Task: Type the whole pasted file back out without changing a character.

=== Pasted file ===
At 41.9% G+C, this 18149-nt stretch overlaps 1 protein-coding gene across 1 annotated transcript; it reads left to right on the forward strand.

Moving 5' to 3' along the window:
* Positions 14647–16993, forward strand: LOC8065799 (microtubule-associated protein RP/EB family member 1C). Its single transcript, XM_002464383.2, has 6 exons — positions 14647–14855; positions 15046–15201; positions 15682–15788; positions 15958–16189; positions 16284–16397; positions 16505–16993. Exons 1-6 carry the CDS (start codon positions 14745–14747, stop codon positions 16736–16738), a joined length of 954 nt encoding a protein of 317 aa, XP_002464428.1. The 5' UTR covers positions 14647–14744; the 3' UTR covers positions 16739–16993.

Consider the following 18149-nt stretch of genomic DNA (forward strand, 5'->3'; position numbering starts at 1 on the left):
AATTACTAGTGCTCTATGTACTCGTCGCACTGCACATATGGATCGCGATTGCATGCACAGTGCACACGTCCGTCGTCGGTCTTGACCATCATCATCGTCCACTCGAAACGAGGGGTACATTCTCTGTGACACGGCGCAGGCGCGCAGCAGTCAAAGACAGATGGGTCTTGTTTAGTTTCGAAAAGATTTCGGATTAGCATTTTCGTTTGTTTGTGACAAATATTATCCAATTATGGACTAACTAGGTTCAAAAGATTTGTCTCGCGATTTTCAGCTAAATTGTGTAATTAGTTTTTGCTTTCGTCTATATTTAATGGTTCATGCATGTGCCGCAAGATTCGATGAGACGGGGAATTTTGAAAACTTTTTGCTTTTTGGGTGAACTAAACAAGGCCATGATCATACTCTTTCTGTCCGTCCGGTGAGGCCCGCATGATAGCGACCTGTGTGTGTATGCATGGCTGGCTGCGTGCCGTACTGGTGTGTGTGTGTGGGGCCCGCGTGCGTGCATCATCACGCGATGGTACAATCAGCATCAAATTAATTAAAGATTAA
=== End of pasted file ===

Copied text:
At 41.9% G+C, this 18149-nt stretch overlaps 1 protein-coding gene across 1 annotated transcript; it reads left to right on the forward strand.

Moving 5' to 3' along the window:
* Positions 14647–16993, forward strand: LOC8065799 (microtubule-associated protein RP/EB family member 1C). Its single transcript, XM_002464383.2, has 6 exons — positions 14647–14855; positions 15046–15201; positions 15682–15788; positions 15958–16189; positions 16284–16397; positions 16505–16993. Exons 1-6 carry the CDS (start codon positions 14745–14747, stop codon positions 16736–16738), a joined length of 954 nt encoding a protein of 317 aa, XP_002464428.1. The 5' UTR covers positions 14647–14744; the 3' UTR covers positions 16739–16993.

Consider the following 18149-nt stretch of genomic DNA (forward strand, 5'->3'; position numbering starts at 1 on the left):
AATTACTAGTGCTCTATGTACTCGTCGCACTGCACATATGGATCGCGATTGCATGCACAGTGCACACGTCCGTCGTCGGTCTTGACCATCATCATCGTCCACTCGAAACGAGGGGTACATTCTCTGTGACACGGCGCAGGCGCGCAGCAGTCAAAGACAGATGGGTCTTGTTTAGTTTCGAAAAGATTTCGGATTAGCATTTTCGTTTGTTTGTGACAAATATTATCCAATTATGGACTAACTAGGTTCAAAAGATTTGTCTCGCGATTTTCAGCTAAATTGTGTAATTAGTTTTTGCTTTCGTCTATATTTAATGGTTCATGCATGTGCCGCAAGATTCGATGAGACGGGGAATTTTGAAAACTTTTTGCTTTTTGGGTGAACTAAACAAGGCCATGATCATACTCTTTCTGTCCGTCCGGTGAGGCCCGCATGATAGCGACCTGTGTGTGTATGCATGGCTGGCTGCGTGCCGTACTGGTGTGTGTGTGTGGGGCCCGCGTGCGTGCATCATCACGCGATGGTACAATCAGCATCAAATTAATTAAAGATTAA